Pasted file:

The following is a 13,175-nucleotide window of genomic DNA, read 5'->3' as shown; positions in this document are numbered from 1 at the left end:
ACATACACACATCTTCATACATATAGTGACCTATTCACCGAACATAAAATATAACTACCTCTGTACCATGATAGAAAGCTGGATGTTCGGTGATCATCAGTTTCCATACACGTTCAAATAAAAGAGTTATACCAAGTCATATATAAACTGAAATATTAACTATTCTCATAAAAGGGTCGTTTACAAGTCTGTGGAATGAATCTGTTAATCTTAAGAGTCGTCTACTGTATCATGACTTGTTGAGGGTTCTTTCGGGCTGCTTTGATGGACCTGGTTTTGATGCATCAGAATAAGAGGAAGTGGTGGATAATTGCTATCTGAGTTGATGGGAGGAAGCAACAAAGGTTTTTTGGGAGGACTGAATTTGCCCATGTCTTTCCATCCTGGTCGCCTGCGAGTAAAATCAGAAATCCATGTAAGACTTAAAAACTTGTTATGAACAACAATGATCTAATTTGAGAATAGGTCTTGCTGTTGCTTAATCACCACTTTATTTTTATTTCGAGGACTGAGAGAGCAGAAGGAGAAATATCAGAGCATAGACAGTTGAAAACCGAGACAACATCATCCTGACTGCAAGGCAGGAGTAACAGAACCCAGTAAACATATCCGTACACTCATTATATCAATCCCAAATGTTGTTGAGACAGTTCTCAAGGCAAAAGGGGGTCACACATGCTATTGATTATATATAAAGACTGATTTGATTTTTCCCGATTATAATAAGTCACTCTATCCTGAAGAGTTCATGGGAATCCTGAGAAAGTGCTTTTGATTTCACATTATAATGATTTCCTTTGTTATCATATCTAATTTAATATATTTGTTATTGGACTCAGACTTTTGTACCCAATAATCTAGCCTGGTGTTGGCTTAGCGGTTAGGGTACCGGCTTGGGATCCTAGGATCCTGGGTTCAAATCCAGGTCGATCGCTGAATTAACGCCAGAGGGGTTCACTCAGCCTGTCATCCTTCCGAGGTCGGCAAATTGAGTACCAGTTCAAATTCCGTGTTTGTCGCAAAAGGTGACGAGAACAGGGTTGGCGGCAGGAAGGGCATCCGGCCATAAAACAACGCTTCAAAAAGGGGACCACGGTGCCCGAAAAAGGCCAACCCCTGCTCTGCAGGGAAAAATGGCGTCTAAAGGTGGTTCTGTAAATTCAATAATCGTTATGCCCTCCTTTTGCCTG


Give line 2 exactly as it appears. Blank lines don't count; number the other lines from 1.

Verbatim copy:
ACATACACACATCTTCATACATATAGTGACCTATTCACCGAACATAAAATATAACTACCTCTGTACCATGATAGAAAGCTGGATGTTCGGTGATCATCAGTTTCCATACACGTTCAAATAAAAGAGTTATACCAAGTCATATATAAACTGAAATATTAACTATTCTCATAAAAGGGTCGTTTACAAGTCTGTGGAATGAATCTGTTAATCTTAAGAGTCGTCTACTGTATCATGACTTGTTGAGGGTTCTTTCGGGCTGCTTTGATGGACCTGGTTTTGATGCATCAGAATAAGAGGAAGTGGTGGATAATTGCTATCTGAGTTGATGGGAGGAAGCAACAAAGGTTTTTTGGGAGGACTGAATTTGCCCATGTCTTTCCATCCTGGTCGCCTGCGAGTAAAATCAGAAATCCATGTAAGACTTAAAAACTTGTTATGAACAACAATGATCTAATTTGAGAATAGGTCTTGCTGTTGCTTAATCACCACTTTATTTTTATTTCGAGGACTGAGAGAGCAGAAGGAGAAATATCAGAGCATAGACAGTTGAAAACCGAGACAACATCATCCTGACTGCAAGGCAGGAGTAACAGAACCCAGTAAACATATCCGTACACTCATTATATCAATCCCAAATGTTGTTGAGACAGTTCTCAAGGCAAAAGGGGGTCACACATGCTATTGATTATATATAAAGACTGATTTGATTTTTCCCGATTATAATAAGTCACTCTATCCTGAAGAGTTCATGGGAATCCTGAGAAAGTGCTTTTGATTTCACATTATAATGATTTCCTTTGTTATCATATCTAATTTAATATATTTGTTATTGGACTCAGACTTTTGTACCCAATAATCTAGCCTGGTGTTGGCTTAGCGGTTAGGGTACCGGCTTGGGATCCTAGGATCCTGGGTTCAAATCCAGGTCGATCGCTGAATTAACGCCAGAGGGGTTCACTCAGCCTGTCATCCTTCCGAGGTCGGCAAATTGAGTACCAGTTCAAATTCCGTGTTTGTCGCAAAAGGTGACGAGAACAGGGTTGGCGGCAGGAAGGGCATCCGGCCATAAAACAACGCTTCAAAAAGGGGACCACGGTGCCCGAAAAAGGCCAACCCCTGCTCTGCAGGGAAAAATGGCGTCTAAAGGTGGTTCTGTAAATTCAATAATCGTTATGCCCTCCTTTTGCCTG